About the story: Mahendra Ashwini Kumar (Mukesh Khanna) and Raj Pratab Singhaal (Kabir Bedi) have been childhood friends, but then they went separate ways: Mahendra, like his sons Brajesh and Rajesh (Feroz Khan), belongs with heart and soul to the police corps while Singhaal is supremo of a criminal syndicate. Brajesh gets murdered while on duty and leaves his wife Kaushalya (Neena Gupta) and his daughter Meghna (Manisha Koirala) in Mahendra’s care. Hot-headed Rajesh holds Singhaal responsible for Brajesh’s murder, but he has no evidence against him. Singhaal, on the other hand, anticipates a calamity when Mahendra is appointed Police Commissioner in his district. His son Vishal (Sanjay Dutt), desiring to get his father’s love and appreciation which Singhaal always denies to him, tries in vain to prevent Mahendra from assuming his office. When Mahendra finally finds evidence for Singhaal’s crimes and gets him arrested, Vishal hires a killer who murders Mahendra. Now furiously chased by Rajesh, Singhaal (who was able to leave prison by corruption) leaves the country and takes his family to Dubai: his wife Bharati (Maya Alagh), his younger son Vicky (Vicky Arora) and Vishal with his wife Anu (Nagma). As a pledge for his security, Singhaal even abducts Rajesh’s niece Meghna, who only now learns that nice Vicky she has fallen in love with is a criminal’s son...
Yalgaar is definitely a must-see. It takes more than three hours, but it is worth every minute, for the story is powerful and convincing told right up to the gorgious showdown and final. Feroz Khan, who not only produced and directed the film but also played hot-headed Rajesh himself, could count on a cast in top form. Mukesh Khanna and Kabir Bedi spare neither each other nor their film sons in their controversies, whereas Mukesh’s scenes with Feroz are by far exceeded by what Kabir and Sanjay conjure on screen – Kabir as the strict father who gives all his love to his younger son and always just blames and reproaches his elder son, and Sanjay as the elder son who longs for his father’s love and appreciation and helplessly has to watch how all this goes to his younger brother while he himself never manages to please his father and all steps he takes usually go wrong. Adorable Manisha Koirala delivers a terrific performance though this is just her third film, even Nagma is wonderful; I only want to cast a veil of silence over Vicky Arora, a newcomer who immediately after Yalgaar mercifully disappeared in the slot of oblivion again.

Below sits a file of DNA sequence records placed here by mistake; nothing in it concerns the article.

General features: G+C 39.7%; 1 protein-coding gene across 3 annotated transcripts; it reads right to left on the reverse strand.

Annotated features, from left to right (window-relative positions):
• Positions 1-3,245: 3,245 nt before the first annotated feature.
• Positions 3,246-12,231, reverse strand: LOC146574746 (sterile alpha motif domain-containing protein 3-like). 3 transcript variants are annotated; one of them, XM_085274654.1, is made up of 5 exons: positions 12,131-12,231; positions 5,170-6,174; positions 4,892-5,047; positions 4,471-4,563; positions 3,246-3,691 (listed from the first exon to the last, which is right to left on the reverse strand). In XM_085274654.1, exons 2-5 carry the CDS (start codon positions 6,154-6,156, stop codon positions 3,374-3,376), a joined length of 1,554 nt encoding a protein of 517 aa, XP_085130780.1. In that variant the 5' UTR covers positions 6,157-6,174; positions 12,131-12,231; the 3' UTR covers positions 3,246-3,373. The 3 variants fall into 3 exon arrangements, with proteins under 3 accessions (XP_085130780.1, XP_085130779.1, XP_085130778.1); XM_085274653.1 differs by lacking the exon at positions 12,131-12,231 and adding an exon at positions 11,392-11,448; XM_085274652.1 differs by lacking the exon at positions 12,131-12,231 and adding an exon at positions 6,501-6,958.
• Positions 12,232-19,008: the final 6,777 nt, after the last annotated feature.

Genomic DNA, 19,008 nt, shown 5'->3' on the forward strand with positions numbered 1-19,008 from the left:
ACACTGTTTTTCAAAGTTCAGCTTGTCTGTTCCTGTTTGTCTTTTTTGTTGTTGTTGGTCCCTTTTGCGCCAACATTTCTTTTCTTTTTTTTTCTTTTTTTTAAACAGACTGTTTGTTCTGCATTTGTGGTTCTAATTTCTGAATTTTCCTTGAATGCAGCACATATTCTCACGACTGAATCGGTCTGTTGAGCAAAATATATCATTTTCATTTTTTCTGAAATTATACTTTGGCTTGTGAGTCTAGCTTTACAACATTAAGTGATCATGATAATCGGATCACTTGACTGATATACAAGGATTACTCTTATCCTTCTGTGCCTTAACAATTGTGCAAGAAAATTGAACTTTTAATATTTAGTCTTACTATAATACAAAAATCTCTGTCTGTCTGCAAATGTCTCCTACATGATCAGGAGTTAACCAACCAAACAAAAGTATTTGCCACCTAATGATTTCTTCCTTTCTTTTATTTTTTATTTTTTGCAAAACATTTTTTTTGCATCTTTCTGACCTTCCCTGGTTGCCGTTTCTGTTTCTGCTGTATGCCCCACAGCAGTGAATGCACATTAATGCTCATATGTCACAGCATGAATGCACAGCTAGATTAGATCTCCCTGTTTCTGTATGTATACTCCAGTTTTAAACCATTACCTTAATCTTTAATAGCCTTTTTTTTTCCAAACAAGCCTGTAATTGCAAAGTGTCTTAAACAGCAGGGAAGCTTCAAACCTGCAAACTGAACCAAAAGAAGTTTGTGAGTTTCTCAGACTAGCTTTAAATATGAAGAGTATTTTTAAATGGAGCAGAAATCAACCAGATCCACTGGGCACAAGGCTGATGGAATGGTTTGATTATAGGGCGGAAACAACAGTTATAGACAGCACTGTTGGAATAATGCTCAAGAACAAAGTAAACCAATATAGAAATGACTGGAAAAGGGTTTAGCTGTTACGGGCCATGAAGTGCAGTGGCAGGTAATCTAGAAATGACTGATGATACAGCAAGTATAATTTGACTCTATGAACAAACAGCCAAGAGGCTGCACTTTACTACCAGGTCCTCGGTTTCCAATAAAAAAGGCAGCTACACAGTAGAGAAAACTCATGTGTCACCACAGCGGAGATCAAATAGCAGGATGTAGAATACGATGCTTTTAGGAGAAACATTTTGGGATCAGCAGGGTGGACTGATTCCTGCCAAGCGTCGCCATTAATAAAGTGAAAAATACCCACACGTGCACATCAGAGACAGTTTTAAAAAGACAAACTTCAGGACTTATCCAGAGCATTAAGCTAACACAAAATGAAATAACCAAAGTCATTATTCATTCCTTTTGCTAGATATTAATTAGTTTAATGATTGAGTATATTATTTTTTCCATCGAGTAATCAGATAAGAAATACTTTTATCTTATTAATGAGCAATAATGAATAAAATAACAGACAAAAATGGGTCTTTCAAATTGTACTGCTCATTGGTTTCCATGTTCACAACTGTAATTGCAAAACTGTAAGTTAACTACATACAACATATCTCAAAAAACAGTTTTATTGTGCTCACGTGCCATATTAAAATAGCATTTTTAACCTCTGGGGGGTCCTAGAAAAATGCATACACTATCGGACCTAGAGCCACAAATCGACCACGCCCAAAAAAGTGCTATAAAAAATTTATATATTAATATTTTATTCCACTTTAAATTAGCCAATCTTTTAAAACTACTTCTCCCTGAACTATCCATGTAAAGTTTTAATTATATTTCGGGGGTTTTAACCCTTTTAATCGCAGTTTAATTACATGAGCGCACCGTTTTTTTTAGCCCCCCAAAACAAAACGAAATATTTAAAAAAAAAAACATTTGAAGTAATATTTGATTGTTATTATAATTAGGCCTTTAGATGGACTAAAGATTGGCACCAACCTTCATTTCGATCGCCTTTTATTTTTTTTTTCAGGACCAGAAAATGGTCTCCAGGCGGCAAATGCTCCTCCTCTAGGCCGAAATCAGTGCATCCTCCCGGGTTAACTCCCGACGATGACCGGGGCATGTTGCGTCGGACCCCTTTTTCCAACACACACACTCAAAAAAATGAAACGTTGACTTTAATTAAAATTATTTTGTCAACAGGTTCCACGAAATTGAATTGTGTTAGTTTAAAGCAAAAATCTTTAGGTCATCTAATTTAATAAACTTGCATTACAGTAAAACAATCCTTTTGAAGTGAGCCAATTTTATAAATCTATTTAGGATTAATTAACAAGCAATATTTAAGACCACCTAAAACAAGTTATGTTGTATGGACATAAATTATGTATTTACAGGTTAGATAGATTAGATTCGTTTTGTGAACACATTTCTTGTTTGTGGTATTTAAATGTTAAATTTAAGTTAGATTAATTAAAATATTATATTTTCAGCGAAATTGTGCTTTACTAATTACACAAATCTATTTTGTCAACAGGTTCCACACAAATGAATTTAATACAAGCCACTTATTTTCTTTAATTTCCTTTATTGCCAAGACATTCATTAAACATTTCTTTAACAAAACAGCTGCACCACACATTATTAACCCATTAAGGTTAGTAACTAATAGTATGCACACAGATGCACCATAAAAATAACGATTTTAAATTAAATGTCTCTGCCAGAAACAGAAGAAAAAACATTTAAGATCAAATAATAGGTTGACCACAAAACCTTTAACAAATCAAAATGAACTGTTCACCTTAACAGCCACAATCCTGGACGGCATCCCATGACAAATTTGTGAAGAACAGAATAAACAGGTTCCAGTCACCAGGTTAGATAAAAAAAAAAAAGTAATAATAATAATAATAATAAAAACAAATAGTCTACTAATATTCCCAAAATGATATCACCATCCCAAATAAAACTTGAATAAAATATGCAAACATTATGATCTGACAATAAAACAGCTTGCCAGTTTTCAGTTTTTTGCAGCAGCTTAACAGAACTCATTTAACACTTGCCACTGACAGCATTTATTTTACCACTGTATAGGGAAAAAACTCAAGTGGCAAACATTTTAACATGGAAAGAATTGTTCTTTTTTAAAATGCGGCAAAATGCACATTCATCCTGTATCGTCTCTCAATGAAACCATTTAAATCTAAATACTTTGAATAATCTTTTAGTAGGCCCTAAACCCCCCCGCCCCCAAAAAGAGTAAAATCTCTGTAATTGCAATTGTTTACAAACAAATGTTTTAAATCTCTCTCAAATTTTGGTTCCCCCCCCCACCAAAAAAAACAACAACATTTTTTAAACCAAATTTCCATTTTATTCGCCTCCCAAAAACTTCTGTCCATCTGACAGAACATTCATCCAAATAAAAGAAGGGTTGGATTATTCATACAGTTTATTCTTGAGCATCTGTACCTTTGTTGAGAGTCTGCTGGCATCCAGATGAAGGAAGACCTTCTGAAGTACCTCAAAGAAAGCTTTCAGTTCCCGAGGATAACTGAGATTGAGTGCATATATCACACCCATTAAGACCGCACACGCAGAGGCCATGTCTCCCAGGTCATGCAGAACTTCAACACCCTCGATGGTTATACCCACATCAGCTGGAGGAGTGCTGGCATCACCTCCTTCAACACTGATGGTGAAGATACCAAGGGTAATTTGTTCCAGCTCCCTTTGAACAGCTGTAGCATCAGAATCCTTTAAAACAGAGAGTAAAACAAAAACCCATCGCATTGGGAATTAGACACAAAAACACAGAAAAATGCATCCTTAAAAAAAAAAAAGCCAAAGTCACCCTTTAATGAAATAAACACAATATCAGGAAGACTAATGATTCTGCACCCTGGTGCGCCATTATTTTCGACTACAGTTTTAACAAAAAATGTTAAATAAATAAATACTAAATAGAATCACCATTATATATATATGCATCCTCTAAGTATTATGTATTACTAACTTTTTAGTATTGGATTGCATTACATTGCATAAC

But I want to make another remark about Sanjay as this page belongs to him. In my opinion it is significant that the man who today primarily is known as a specialist for macho and gangster roles, even shone in loser roles when he was on the peak of his action career. Though Sanju had everything it took for shining winner roles: He was well-conditioned and as fit as a fiddle, and by the way, he rarely exposed his physique in all its state and puma beauty as much as in Yalgaar. But it’s just that in this strong body there is also a tremendously emotional and vulnerable human being. And this is what makes Sanju so special, even in his more tough roles – because he makes them so human. It is incredible what this man can express solely with his eyes; in Yalgaar too he makes Vishal’s complete mental disaster visible in them. The only glimmer of light in Vishal’s life is his marriage with Anu; an initial crisis is mended half-way through the film (especially in a beautiful dance scene of Sanjay and Nagma in pouring rain, ending in the pool with a long kiss), and the scene where Sanjay comes to know that he’s going to be a father and starts a conversation, overflowing with love, with his unborn baby in his wife’s womb, is one of the film’s most lovely and touching scenes.
No matter how dismissively many contemporaries judged this film, in my opinion Yalgaar is one of Sanjay’s best and most convincing performances in his puma years. (The word "puma years", I admit, is my own creation, derived from photographer Gautam Rajadhyaksha’s quote from 1997, "Sanju with his long mane and puma gait attracted people like a magnet. His boyish charm and disarming vulnerability make him well-loved in the industry." Since that, I call the years between 1991 and 1995 Sanju’s "puma years" – for who wants to contradict that he in those years was a downright beautiful puma...)
Produced and directed by Feroz Khan
192 Min.; DVD: Eros, English Subtitles (not for the songs); embarrassing: After chapter 20 the film is interrupted for a long B4U ad, and you can only return to the film by activating the menu, searching the chapters and directly clicking on chapter 21.